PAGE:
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Re: symlinks in /dev

Adrian Phillips <tandem@freeze.oslo.dnmi.no> writes:

> On Jan 31,  6:40am, Daniel Quinlan wrote:
>> that belongs in /dev by default or that should be introduced to new
>> UNIX users -- with responsible use, they are not a problem.  Sure,
>> symlinking /dev/mouse to the wrong /dev/cua? is no big deal.  What
>> about /dev/swap to /dev/hda2 when hda2 is your /usr partition?

> Surely, if a link (whatever type) is set up automatically (well
> after asking the user which COM port it is on) by the installations
> script and there is a small shell script (change_mouse) which allows
> the novice user to change it when the system is running normally, I
> don't see the problem with a /dev/mouse - in fact I can see
> advantages for programs looking for a mouse, they don't have to
> check all the serial ports for a mouse (how do you do that anyway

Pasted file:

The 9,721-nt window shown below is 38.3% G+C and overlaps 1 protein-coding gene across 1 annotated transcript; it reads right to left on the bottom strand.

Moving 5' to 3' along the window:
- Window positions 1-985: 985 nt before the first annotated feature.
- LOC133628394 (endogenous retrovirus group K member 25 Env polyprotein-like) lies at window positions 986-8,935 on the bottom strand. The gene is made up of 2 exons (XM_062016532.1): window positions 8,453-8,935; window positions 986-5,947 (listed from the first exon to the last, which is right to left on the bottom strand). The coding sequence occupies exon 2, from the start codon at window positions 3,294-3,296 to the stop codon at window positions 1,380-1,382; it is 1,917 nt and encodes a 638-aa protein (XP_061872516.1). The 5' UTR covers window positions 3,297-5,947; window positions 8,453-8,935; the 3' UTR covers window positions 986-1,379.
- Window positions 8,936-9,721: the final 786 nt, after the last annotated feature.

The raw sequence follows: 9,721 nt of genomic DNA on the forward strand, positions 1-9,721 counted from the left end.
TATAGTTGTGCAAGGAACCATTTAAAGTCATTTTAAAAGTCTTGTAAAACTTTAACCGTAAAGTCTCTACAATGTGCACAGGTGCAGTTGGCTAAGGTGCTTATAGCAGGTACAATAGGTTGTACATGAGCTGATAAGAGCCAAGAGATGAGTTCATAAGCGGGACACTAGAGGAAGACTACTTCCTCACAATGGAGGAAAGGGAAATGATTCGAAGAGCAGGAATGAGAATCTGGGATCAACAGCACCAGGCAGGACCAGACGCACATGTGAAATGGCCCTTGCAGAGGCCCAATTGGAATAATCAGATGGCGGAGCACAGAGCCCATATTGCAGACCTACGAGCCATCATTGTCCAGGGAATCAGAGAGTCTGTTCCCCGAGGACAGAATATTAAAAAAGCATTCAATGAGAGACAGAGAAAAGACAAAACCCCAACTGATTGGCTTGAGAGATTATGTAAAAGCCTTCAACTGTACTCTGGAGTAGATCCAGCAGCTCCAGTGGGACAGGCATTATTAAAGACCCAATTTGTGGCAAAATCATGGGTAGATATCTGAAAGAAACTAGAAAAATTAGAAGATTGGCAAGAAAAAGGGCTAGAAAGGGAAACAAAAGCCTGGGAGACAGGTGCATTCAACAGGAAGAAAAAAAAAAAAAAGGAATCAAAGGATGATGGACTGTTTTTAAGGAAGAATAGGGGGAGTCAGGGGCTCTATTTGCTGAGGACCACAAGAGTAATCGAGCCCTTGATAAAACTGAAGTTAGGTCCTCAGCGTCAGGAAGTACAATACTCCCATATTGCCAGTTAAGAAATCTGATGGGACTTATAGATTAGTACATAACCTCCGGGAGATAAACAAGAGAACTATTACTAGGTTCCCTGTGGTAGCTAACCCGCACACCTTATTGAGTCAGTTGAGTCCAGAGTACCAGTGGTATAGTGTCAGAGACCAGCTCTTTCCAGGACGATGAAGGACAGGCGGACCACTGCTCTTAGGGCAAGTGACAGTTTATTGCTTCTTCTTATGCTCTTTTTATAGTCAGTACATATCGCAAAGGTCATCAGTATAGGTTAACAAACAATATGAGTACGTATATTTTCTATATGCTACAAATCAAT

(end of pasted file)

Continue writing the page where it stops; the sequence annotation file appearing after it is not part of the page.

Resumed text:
> ?), but can look for /dev/mouse as a default, and the novice user
> need not have to know about hard/symbolic links at all (for a while
> anyway).

Generally, it would be nice to keep Debian's implementation of Linux
(rhymes with UNIX) reasonably close to other UNIX implementations.  To
put symlinks or any links in /dev is non-standard UNIX behavior.

Doing things to protect a novice user (who is really just a novice
administrator) from learning UNIX is a bad idea.  Better to have the
person learn what /dev/cua0 means and go from there.  If DOS users can
handle COM[1-4], then Linux users can handle /dev/cua[0-3].  Please
don't insult their intelligence.  And if they can't handle that much
knowledge, you don't want to leave links around in /dev anyway.


Daniel Quinlan  <quinlan@spectrum.cs.bucknell.edu>

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